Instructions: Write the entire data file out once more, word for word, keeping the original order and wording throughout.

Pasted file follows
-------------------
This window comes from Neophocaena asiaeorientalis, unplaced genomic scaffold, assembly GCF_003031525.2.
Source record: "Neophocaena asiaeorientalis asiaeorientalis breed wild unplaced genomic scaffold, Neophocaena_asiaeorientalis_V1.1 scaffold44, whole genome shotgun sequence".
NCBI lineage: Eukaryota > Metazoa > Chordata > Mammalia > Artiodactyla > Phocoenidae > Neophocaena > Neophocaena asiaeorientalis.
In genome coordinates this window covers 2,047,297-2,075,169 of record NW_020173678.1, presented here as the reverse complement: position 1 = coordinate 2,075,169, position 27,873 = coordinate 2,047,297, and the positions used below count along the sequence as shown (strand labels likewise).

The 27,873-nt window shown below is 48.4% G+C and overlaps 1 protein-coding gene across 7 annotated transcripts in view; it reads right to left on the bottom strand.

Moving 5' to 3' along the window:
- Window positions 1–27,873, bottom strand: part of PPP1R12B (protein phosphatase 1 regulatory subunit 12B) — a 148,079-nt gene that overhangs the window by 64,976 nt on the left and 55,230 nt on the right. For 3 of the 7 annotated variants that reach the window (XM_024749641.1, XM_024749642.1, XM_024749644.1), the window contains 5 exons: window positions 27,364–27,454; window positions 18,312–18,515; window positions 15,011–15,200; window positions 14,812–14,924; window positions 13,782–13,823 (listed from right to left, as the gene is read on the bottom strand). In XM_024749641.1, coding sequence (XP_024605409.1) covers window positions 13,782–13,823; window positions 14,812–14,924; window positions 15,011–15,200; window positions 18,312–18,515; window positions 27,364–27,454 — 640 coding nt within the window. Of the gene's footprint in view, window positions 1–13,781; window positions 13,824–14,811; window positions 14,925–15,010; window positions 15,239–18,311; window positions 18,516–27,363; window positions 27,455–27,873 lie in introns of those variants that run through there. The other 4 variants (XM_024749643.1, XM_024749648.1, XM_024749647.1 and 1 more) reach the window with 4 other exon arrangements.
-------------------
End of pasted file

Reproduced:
This window comes from Neophocaena asiaeorientalis, unplaced genomic scaffold, assembly GCF_003031525.2.
Source record: "Neophocaena asiaeorientalis asiaeorientalis breed wild unplaced genomic scaffold, Neophocaena_asiaeorientalis_V1.1 scaffold44, whole genome shotgun sequence".
NCBI lineage: Eukaryota > Metazoa > Chordata > Mammalia > Artiodactyla > Phocoenidae > Neophocaena > Neophocaena asiaeorientalis.
In genome coordinates this window covers 2,047,297-2,075,169 of record NW_020173678.1, presented here as the reverse complement: position 1 = coordinate 2,075,169, position 27,873 = coordinate 2,047,297, and the positions used below count along the sequence as shown (strand labels likewise).

The 27,873-nt window shown below is 48.4% G+C and overlaps 1 protein-coding gene across 7 annotated transcripts in view; it reads right to left on the bottom strand.

Moving 5' to 3' along the window:
- Window positions 1–27,873, bottom strand: part of PPP1R12B (protein phosphatase 1 regulatory subunit 12B) — a 148,079-nt gene that overhangs the window by 64,976 nt on the left and 55,230 nt on the right. For 3 of the 7 annotated variants that reach the window (XM_024749641.1, XM_024749642.1, XM_024749644.1), the window contains 5 exons: window positions 27,364–27,454; window positions 18,312–18,515; window positions 15,011–15,200; window positions 14,812–14,924; window positions 13,782–13,823 (listed from right to left, as the gene is read on the bottom strand). In XM_024749641.1, coding sequence (XP_024605409.1) covers window positions 13,782–13,823; window positions 14,812–14,924; window positions 15,011–15,200; window positions 18,312–18,515; window positions 27,364–27,454 — 640 coding nt within the window. Of the gene's footprint in view, window positions 1–13,781; window positions 13,824–14,811; window positions 14,925–15,010; window positions 15,239–18,311; window positions 18,516–27,363; window positions 27,455–27,873 lie in introns of those variants that run through there. The other 4 variants (XM_024749643.1, XM_024749648.1, XM_024749647.1 and 1 more) reach the window with 4 other exon arrangements.